Wednesday, April 25, 2018

Review: Somebody's Daughter

Somebody's Daughter by Rochelle B. Weinstein

Publication Date: 04/17/2018
Publisher: Lake Union Publishing
Imprint: Lake Union
Genre: Women's Fiction
Pages: 320

(Received for an honest review from Lake Union via Netgalley)

Purchase: Amazon, Barnes & Noble, IndieBound

Rochelle B. Weinstein on the WEB: Website, Blog, Twitter, Facebook, Goodreads

Excerpt from Somebody's Daughter, courtesy of Amazon's Look Inside feature


From USA Today bestselling author Rochelle B. Weinstein comes an emotional novel for mothers, daughters, and anyone who has ever felt imperfect.
Emma and Bobby Ross enjoy a charmed life on the shores of Miami Beach. They are a model family with a successful business, an uncomplicated marriage, and two blessedly typical twin daughters, Zoe and Lily. They are established members of a tight-knit community.
Then, on the night of the girls’ fifteenth birthday party, they learn of Zoe’s heartbreaking mistake—a private and humiliating indiscretion that goes viral and thrusts her and her family into the center of a shocking public scandal.
As the family’s core is shattered by disgrace, judgment, and retribution, the fallout takes its toll. But for Emma, the shame runs deeper. Her daughter’s reckless behavior has stirred memories of her own secrets that could break a marriage and family forever.


Rochelle B. Weinstein brings readers a poignant tale of one daughter's indiscretion and it's impact on her entire family. Somebody's Daughter delves into internet harassment and scandal. We all makes mistakes but nowadays if you do, you better hope nobody has their cell phone out. This is a very relevant and heartbreakingly common subject and Weinstein, does not shy away from the pain it causes. Not only readers with children, but anyone who is involved in social media in any way should read this book!

What I liked:

Having teenage daughters of my own, I was particularly interested in how this situation would be portrayed by the author. Weinstein was a new author for me and I was somewhat skeptical at how she might treat it. I was pleasantly surprised at the depth of understanding and compassion the author showed to this young character. Zoe is thrust into a situation she never expected to be in. She meets a boy at a party where alcohol is being served and the situation deteriorates from there. She's a fifteen year old girl who does a stupid thing. And I'm glad the author didn't disregard her feelings in all this. If something like this happened to one of my daughters I would hope that people be compassionate. 

What happens to Zoe at the party is not really what the book is centered on. It's the aftermath. In today's society with social media and the internet being used by just about everyone, this is a common problem. If you screw up it's likely caught on video by someone. Weinstein delves into the issues created within a family when one person is disgraced and it's all over social media. The laws regarding this kind of thing are lax and there is often no recourse. The author is about to really get to the heart of how something like this not affects the people involved but their families as well.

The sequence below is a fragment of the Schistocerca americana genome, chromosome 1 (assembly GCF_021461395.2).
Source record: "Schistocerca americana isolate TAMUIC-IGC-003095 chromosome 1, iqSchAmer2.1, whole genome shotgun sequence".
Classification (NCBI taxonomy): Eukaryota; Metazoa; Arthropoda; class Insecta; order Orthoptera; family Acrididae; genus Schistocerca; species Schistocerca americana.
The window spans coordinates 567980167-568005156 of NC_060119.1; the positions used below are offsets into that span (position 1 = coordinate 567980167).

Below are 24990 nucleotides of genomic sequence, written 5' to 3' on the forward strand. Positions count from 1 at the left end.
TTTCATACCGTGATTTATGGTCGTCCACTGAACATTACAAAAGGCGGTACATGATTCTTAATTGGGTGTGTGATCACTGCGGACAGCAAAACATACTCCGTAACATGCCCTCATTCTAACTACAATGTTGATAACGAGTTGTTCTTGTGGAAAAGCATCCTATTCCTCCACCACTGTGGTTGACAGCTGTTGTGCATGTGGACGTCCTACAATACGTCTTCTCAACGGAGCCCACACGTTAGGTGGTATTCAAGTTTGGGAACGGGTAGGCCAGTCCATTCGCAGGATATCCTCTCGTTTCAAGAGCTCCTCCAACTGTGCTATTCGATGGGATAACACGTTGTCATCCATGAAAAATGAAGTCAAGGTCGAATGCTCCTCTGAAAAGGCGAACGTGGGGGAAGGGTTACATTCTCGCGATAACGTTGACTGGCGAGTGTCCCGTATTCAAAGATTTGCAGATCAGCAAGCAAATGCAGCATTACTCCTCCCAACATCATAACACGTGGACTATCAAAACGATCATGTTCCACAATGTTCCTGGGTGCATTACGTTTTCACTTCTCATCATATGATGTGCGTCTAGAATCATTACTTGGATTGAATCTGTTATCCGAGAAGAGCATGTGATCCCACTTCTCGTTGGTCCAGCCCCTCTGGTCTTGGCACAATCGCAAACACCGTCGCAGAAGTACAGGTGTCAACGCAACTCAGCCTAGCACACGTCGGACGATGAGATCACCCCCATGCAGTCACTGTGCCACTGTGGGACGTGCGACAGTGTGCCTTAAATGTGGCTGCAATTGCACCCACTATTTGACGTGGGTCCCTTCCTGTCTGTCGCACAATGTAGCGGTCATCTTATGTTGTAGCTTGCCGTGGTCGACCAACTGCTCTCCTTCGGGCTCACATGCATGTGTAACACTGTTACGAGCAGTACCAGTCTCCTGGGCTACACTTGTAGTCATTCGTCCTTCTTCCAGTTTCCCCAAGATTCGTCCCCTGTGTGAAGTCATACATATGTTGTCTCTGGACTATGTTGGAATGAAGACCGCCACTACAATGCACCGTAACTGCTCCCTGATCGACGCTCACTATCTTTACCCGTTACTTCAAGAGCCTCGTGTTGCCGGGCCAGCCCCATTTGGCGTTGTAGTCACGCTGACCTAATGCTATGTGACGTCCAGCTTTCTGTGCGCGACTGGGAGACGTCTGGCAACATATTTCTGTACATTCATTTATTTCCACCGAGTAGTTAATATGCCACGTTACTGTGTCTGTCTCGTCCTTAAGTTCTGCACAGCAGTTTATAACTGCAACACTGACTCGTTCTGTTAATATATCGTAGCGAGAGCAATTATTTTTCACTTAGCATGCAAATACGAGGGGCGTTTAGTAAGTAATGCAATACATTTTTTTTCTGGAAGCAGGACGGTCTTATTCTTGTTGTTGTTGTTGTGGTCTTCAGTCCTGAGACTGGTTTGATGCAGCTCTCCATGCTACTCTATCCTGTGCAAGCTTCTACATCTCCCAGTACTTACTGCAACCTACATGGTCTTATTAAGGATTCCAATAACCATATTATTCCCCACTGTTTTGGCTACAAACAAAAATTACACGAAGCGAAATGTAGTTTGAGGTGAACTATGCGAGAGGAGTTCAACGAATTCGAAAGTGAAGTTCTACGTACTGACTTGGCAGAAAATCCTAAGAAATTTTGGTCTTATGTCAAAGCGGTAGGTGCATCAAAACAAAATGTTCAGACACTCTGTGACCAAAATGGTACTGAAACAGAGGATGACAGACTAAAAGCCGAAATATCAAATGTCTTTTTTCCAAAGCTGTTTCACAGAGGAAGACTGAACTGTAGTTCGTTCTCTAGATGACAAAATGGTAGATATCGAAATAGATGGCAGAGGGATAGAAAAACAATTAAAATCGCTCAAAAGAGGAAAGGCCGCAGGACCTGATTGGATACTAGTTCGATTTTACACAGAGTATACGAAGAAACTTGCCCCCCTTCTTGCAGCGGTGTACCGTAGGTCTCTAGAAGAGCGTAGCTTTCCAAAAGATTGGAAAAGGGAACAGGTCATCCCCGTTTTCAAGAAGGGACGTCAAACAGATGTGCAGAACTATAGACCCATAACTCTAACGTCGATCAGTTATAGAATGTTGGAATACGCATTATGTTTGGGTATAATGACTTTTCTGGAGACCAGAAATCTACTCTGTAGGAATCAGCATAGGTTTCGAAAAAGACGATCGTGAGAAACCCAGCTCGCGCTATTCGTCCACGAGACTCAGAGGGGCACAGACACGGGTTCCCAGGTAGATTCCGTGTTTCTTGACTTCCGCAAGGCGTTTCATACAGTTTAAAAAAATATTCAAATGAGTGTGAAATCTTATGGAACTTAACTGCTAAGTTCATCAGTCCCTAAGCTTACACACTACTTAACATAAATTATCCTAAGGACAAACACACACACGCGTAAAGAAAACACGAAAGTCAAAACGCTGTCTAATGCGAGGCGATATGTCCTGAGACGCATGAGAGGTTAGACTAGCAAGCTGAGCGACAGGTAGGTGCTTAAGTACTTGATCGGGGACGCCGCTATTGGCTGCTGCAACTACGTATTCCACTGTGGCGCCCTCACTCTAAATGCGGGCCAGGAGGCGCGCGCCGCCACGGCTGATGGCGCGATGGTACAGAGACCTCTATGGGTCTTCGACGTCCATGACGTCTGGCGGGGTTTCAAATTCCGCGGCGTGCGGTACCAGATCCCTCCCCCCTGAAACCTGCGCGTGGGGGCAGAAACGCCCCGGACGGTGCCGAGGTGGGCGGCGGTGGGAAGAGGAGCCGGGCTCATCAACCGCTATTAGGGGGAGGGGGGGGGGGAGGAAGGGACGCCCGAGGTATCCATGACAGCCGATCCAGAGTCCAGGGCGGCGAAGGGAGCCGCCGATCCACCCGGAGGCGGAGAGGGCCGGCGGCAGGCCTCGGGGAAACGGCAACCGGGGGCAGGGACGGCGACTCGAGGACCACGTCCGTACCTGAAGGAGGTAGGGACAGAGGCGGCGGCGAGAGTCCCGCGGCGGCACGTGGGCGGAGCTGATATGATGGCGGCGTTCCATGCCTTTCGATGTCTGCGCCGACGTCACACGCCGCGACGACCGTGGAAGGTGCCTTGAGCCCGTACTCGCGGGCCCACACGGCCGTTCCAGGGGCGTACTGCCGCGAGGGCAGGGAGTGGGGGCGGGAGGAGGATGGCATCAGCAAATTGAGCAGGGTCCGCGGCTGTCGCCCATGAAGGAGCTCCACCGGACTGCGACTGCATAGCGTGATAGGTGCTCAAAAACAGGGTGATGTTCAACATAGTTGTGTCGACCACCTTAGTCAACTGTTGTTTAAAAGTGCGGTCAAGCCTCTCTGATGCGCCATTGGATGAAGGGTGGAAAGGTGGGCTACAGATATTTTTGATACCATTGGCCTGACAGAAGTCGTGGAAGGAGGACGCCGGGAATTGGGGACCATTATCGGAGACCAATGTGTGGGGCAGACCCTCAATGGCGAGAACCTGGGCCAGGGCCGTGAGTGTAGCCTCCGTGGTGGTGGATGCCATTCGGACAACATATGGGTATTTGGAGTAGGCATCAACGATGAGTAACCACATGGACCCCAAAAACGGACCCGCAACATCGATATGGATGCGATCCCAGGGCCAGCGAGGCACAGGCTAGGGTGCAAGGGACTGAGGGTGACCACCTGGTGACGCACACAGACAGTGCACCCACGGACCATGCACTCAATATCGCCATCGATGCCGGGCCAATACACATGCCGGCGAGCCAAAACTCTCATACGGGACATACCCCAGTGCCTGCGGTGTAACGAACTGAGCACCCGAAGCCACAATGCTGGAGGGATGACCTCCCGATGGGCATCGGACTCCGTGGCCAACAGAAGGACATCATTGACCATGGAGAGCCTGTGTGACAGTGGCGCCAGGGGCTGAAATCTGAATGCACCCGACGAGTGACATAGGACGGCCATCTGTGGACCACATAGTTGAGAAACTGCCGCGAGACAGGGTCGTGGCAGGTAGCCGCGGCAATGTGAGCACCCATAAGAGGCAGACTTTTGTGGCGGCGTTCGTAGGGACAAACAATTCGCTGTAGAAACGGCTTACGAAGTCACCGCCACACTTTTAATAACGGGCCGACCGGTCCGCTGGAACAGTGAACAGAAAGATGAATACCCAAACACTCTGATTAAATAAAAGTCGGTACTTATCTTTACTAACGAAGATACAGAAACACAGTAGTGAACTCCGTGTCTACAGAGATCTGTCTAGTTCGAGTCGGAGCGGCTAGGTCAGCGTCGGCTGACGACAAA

I really felt tied to Emma and her pain in this situation. Not only is she dealing with what is happening to Zoe but it is also bringing up some old secrets within her own life that she must deal with. Weinstein gives the reader a mom who loves her child and is willing to do anything to protect her, but she also gives us a woman in a crisis of her own. I liked this very layered approach to the character and I thought it was wonderfully done. The reputation of not only her daughter was at stake but her entire family.

Weinstein has such good voice. Her writing style is smooth and seamless. I liked the way she was able to take a current and relevant subject and present it in a way that was engaging as a novel, but also compelling in human way. It made me rethink how I approach viewing 'scandalous' stories on the internet and how my own action of buying into the sensationalism of the story is in a way fueling the storm that this person or individual is dealing with. This one will make you think...

What I didn't like:

This is a tough subject and readers might find it a little heavy. It's not light reading because it could happen to anyone. I like books like this but if escape from the headlines and your daily grind is what you are after, this one might not be the ticket. 

Bottom Line:

Great plot. The story was engaging and really kept my interest throughout. I liked that it was current and relevant. Having daughters of my own made it strike a cord with me that doesn't often happen in fiction. The author is able to make the story come alive and allow the reader to share in it. I will definitely be reading more from Rochelle B. Weinstein in the future. Give it a try. I think you will really like her style.

Somebody's Daughter is available NOW from your favorite bookseller.

I'm giving this one 4 out of 5 apples from my book bag

About the Author:

Rochelle B. Weinstein is the USA Today bestselling author of Where We FallThe Mourning After, and What We Leave Behind. Weinstein lives in South Florida with her husband and twin sons. She is currently writing her fifth novel, a love story based in the Florida Keys. Please visit her at


Carol N Wong said...

Thank you for the review, I was wondering about that book. You have answered some questions.

justpeachy36 said...

Glad to be of service, Carol.